Sharing history and its complexities through art is important to me, so I was honored to participate in this unique opportunity. The book was wonderful too. The following is from the City Gallery website.
The Avery Research Center, and the MOJA Arts Festival kicked off the NEA Big Read with Homegoing, a “novel about the legacy of chattel slavery by African-born writer Yaa Gyasi spanning eight generations.” It shows the parallel lives of two 18th-century Ghana-born half-sisters and follows their descendants through historical periods such as the American Civil War and the great Harlem Jazz Age. For this NEA Big Read juried exhibition, South Carolina artists were asked to submit recent work highlighting themes from the book, including heritage and identity, family, progress, racism, and slavery. Jurors for the exhibition were Dr. Tamara Butler, Executive Director of the Avery Research Center; Daron Calhoun II, Facilities, Outreach and Public Programming Coordinator and Race and Social JusticeInitiative Coordinator; and Djuanna Brockington, 2023 Black Ink Festival Committee member.
Earlier this autumn as part of the NEA Big Read, the Charleston County Public Library (CCPL) hosted two special book club discussions in October, and the MOJA Arts Festival presented the premiere of a new dance work, Origin, by Harambee Dance Company, exploring connections between West Africa and the American South. More discussion groups are planned alongside special events with the Black Ink Festival and the Avery Research Center.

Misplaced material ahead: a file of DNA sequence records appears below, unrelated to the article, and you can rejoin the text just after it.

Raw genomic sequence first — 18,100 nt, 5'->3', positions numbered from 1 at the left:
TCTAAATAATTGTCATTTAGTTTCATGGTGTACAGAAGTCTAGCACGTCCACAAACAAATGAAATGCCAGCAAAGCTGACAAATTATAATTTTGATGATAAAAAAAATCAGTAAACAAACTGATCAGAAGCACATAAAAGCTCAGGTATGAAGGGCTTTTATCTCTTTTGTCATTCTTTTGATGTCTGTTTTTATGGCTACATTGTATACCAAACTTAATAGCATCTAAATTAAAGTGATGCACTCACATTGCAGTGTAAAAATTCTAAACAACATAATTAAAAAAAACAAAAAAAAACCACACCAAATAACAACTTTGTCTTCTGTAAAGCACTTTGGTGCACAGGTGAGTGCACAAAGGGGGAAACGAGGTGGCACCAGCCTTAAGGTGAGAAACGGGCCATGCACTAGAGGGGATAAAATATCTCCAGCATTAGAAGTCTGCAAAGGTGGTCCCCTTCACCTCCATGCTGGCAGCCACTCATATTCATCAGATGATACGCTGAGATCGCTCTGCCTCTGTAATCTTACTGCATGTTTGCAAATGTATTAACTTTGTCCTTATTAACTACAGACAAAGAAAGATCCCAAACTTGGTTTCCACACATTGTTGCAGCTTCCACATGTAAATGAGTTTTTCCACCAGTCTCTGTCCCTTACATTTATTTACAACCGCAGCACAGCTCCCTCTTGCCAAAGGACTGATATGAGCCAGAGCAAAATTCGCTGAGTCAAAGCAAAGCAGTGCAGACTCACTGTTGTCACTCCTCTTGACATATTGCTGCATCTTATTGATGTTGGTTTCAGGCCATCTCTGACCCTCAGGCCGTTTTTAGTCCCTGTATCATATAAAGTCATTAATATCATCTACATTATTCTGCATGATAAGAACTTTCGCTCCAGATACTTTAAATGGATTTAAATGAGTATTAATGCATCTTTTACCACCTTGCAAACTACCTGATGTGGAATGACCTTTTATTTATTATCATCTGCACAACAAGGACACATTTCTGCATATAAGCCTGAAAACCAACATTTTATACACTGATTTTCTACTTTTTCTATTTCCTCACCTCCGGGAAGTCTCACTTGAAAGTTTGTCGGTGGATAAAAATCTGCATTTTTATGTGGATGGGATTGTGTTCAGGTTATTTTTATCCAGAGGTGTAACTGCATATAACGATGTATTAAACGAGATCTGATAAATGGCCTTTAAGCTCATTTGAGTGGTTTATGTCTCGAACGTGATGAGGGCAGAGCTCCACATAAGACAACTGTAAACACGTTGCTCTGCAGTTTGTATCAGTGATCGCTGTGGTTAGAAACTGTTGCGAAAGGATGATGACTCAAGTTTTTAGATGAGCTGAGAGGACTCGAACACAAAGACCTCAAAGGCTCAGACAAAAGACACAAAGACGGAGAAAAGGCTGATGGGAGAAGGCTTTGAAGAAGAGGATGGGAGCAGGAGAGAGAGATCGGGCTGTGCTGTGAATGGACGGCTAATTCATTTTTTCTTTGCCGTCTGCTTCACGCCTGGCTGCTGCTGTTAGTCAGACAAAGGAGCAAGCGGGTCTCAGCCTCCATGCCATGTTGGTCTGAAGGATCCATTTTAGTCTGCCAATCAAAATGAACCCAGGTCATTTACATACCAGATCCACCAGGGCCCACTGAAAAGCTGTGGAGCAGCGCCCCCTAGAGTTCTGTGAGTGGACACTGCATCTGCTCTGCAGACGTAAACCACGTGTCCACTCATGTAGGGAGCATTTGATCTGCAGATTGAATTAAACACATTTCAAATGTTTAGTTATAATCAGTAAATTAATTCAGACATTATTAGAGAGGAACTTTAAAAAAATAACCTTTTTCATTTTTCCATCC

INVITED ARTISTS FOR THIS EXHIBITION ARE: Fairoozan Abdullah Oyindamola Adewale Brittany Alston Indira Bailey Karole Turner Campbell Lee Garrard Karyn Healey Tyeisha Jenkins Okeeba Jubalo Ben Kelly Alia Kroos Catherine Lamkin Robert Maniscalco Ervin McDaniel Richa Pokhrel Anne Sbrocchi Cynthia Sims Lauren Sloan La Toya Thompson Keith Tolen Jalen Williams Grace Womack
ABOUT THE AVERY RESEARCH CENTER FOR AFRICAN AMERICAN HISTORY AND CULTURE The Avery Research Center’s mission is to collect, preserve, and promote the unique history and culture of the African diaspora, with an emphasis on Charleston, the South Carolina Lowcountry, and beyond. As part of the College of Charleston’s Library system, the Avery Research Center’s archival collections, museum exhibitions, and public programming reflect these diverse populations as well as the wider African Diaspora.
Homegoing show art drop at City Gallery with Anne Quattlebaum.
Connected Here, There, and Everywhere
Art drop at Avery Research Center's Cox Gallery with Anne Quattlebaum and Courtney Hicks.
AVERY RESERCH CENTER 125 BULL ST, CHARLESTON Cox Gallery hours- M,W,F 10am to noon and 1:30pm to 3:3opm; T, Th by appointment only. CLOSED: 12/22 through 1/2
An open house will be held Wednesday, December 14, 2022 from 4:30-6:30 p.m. and Wednesday, January 11, 2023 from 4:30-6:30 p.m. at the Avery Reserach Center
CITY GALLERY 34 PRIOLEAU STREET, CHARESLTON Gallery hours - Wednesday-Sunday from noon until 5pm.CLOSED: 12/23-27, 12/30-1/2